Since launching its ORU program in 1998, Northern Plains Electric Cooperative (NPEC) has raised $926,687, which has benefited 1,265 charitable causes. Today, 80% of the co-op’s members elect to contribute to the fund.

operation roundup

“This program wouldn’t exist without the support of our members. By giving a few pennies each month, they help make a big impact in our communities and in the lives of those less fortunate,” says Brittnee Wilson, NPEC.

While the charitable causes benefiting from the program vary from year to year, a few grant recipients remain the same. Every year, NPEC’s ORU board dedicates funds to food banks and backpack programs in 11 counties. Nearly 300 kids in the co-op’s service area benefit from their local backpack program, which provides children with backpacks of healthy, easy-to-prepare meals for weekends and school breaks.

North Dakota’s electric cooperatives recognize today’s students are tomorrow’s leaders and support scholarship programs for youth to pursue higher education.

As part of its commitment to community and area youth, Roughrider Electric Cooperative was proud to award 16 academic scholarships totaling $8,500 in 2023. The co-op committed $7,000 to provide one $500 scholarship to a student at each of its nine area high schools, one $500 at-large scholarship and four $500 luck-of-the-draw scholarships. The remaining $1,500 was provided by the co-op’s power supplier, Basin Electric Power Cooperative, and 3C Construction.

Each year, Basin Electric provides each of its member-cooperatives with a $1,000 scholarship for children of cooperative members and employees. One of the largest electric generation and transmission cooperatives in the United States, Basin Electric provides more than 130 academic scholarships each year, benefitting members in nine states.

Roughrider Electric also awards scholarships on behalf of 3C Construction and West Dakota Utility Services (WDUS). Each year, the co-op awards a $500 scholarship, sponsored by 3C Construction, to a student attending a lineworker program. Another $500 scholarship, sponsored by WDUS, is available for students enrolled in a mechanic program.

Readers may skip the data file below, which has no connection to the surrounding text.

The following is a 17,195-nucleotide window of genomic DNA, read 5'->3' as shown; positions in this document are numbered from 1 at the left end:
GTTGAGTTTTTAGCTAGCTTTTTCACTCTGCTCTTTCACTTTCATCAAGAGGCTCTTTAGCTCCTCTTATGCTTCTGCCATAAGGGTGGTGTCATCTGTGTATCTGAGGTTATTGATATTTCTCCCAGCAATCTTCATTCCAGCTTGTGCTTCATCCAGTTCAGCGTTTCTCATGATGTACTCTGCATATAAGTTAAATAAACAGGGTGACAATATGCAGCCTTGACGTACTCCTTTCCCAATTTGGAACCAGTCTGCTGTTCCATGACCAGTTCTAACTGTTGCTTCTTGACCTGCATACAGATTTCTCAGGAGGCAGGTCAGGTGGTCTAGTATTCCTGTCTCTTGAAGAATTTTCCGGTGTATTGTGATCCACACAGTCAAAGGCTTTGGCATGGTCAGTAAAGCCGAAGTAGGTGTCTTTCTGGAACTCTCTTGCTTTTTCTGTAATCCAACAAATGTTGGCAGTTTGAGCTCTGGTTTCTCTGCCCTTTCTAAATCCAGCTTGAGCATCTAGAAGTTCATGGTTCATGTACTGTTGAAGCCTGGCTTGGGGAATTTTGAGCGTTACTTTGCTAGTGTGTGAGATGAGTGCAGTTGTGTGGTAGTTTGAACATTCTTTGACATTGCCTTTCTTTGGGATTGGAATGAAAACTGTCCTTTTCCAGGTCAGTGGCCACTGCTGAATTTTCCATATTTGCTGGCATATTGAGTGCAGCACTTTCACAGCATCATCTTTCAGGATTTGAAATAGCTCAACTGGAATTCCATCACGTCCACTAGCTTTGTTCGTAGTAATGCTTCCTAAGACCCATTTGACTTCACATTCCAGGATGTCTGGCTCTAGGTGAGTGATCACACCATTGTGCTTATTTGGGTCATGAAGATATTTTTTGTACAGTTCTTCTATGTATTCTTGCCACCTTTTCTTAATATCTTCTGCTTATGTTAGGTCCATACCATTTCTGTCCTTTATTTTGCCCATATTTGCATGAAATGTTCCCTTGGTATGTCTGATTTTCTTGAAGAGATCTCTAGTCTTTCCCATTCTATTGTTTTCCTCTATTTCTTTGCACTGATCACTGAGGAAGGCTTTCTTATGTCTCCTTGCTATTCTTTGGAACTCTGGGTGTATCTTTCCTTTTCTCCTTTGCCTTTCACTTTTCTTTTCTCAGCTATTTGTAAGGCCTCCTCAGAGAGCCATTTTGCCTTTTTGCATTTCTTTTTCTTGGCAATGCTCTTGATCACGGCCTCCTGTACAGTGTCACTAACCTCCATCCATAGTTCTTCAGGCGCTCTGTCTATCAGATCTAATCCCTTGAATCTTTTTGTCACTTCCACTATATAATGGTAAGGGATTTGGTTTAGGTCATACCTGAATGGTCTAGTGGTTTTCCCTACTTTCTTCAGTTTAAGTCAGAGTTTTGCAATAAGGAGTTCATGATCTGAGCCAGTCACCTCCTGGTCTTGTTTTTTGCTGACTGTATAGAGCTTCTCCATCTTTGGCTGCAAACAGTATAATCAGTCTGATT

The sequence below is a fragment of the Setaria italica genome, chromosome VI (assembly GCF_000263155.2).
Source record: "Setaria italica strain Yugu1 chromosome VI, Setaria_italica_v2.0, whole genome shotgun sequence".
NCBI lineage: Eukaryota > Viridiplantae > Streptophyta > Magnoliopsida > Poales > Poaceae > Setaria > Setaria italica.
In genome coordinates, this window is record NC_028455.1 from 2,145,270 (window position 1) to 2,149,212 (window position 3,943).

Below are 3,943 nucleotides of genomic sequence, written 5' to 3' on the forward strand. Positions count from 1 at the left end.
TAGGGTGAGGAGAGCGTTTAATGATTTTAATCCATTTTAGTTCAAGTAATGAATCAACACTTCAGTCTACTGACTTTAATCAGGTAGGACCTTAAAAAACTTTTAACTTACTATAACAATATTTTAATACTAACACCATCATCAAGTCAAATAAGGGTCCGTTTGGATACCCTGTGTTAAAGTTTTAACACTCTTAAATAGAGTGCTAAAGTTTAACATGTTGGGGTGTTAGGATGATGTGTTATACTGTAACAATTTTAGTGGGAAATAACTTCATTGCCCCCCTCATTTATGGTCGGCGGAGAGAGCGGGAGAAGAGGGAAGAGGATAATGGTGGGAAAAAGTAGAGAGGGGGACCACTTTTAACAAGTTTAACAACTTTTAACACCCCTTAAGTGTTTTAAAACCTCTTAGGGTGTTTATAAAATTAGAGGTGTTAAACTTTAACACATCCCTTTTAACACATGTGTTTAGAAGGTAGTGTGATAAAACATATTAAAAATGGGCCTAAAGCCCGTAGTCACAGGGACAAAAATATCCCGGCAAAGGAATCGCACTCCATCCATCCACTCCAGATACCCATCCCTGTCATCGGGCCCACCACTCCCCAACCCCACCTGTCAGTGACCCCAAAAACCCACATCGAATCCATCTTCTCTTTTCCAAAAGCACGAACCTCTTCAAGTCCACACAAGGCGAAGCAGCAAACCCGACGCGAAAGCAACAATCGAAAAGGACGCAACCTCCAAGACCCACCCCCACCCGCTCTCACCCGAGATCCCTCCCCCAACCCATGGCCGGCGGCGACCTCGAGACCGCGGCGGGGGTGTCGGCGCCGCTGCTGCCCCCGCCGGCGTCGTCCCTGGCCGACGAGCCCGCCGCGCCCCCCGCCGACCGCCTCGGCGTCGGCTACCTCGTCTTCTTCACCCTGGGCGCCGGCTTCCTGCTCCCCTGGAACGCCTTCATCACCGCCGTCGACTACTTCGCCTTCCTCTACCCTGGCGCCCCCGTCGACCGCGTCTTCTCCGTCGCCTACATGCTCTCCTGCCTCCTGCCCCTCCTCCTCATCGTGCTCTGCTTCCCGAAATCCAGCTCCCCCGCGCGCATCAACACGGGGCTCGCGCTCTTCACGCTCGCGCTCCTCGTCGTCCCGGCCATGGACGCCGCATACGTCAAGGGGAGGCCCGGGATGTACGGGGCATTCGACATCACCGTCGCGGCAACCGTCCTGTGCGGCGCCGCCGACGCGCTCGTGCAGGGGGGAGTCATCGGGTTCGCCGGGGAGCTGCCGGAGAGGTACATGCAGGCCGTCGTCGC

“Roughrider Electric Cooperative encourages and recognizes the academic achievements of its members and their dependent children,” says Brad Quenette, Roughrider Electric member services manager. “Our board of directors is committed to developing the next generation of leaders by helping them obtain a higher education.”

Collectively, North Dakota’s electric cooperatives awarded nearly $62,000 in higher education scholarships to North Dakota students in 2022.

Electric cooperatives also support quality of life initiatives through sponsorships and charitable donations.

Each year, Mor-Gran-Sou Electric Cooperative receives requests to assist community organizations with a variety of projects or events. Cooperative donations range from raffle prizes to money to defray expenses.

In 2022, the co-op donated money to Northern Lights Dairy, a 600-cow facility near Mandan, to help defray expenses for its Breakfast on the Farm event. The free event, which included a petting zoo, hayrides and face painting, provided families with a fun-filled and educational day on the farm, where they learned about the farm operation and where milk comes from. Co-op employees also set up a booth to answer questions.

Mor-Gran-Sou Electric is a proud sponsor of many events held in the counties it serves – Morton, Grant and Sioux – and supports other activities and events with neighboring cooperatives, including performances by the Medora Burning Hills Singers.

“Reviewing and awarding requests for donations is a bonus I receive working at the cooperative,” says Julie Armijo, Mor-Gran-Sou Electric member services manager. “It is exciting to deliver the good news of an award for a worthy cause that impacts the communities we serve and live in.”

Electric cooperatives also contribute economically to their communities through tax payments, referred to under North Dakota tax code as “taxes in lieu of property taxes.”

“I think there is a misnomer that there isn't a tax structure that applies to electric cooperatives, but that's simply not true. They contribute greatly to local economies through the different taxes that are paid,” says North Dakota State Tax Commissioner Brian Kroshus. “Instead of the traditional property tax structure, cooperatives pay amounts based on formulas for transmission, distribution and generation. And those dollars support local economies, as well. They provide funding for emergency services, the school system, street and road repair, community enhancements and a number of other things. So, the tax structure, while different, serves the same purpose.”

In 2022, North Dakota’s electric cooperatives paid more than $12.8 million in property taxes.

These examples provide a mere snapshot of the impact cooperatives make in their communities. With members’ economic participation, electric cooperative contributions ripple through the economy, creating lasting economic value for communities, the state and country.

Krista Rausch is a communications specialist for the North Dakota Association of Rural Electric Cooperatives. She can be reached at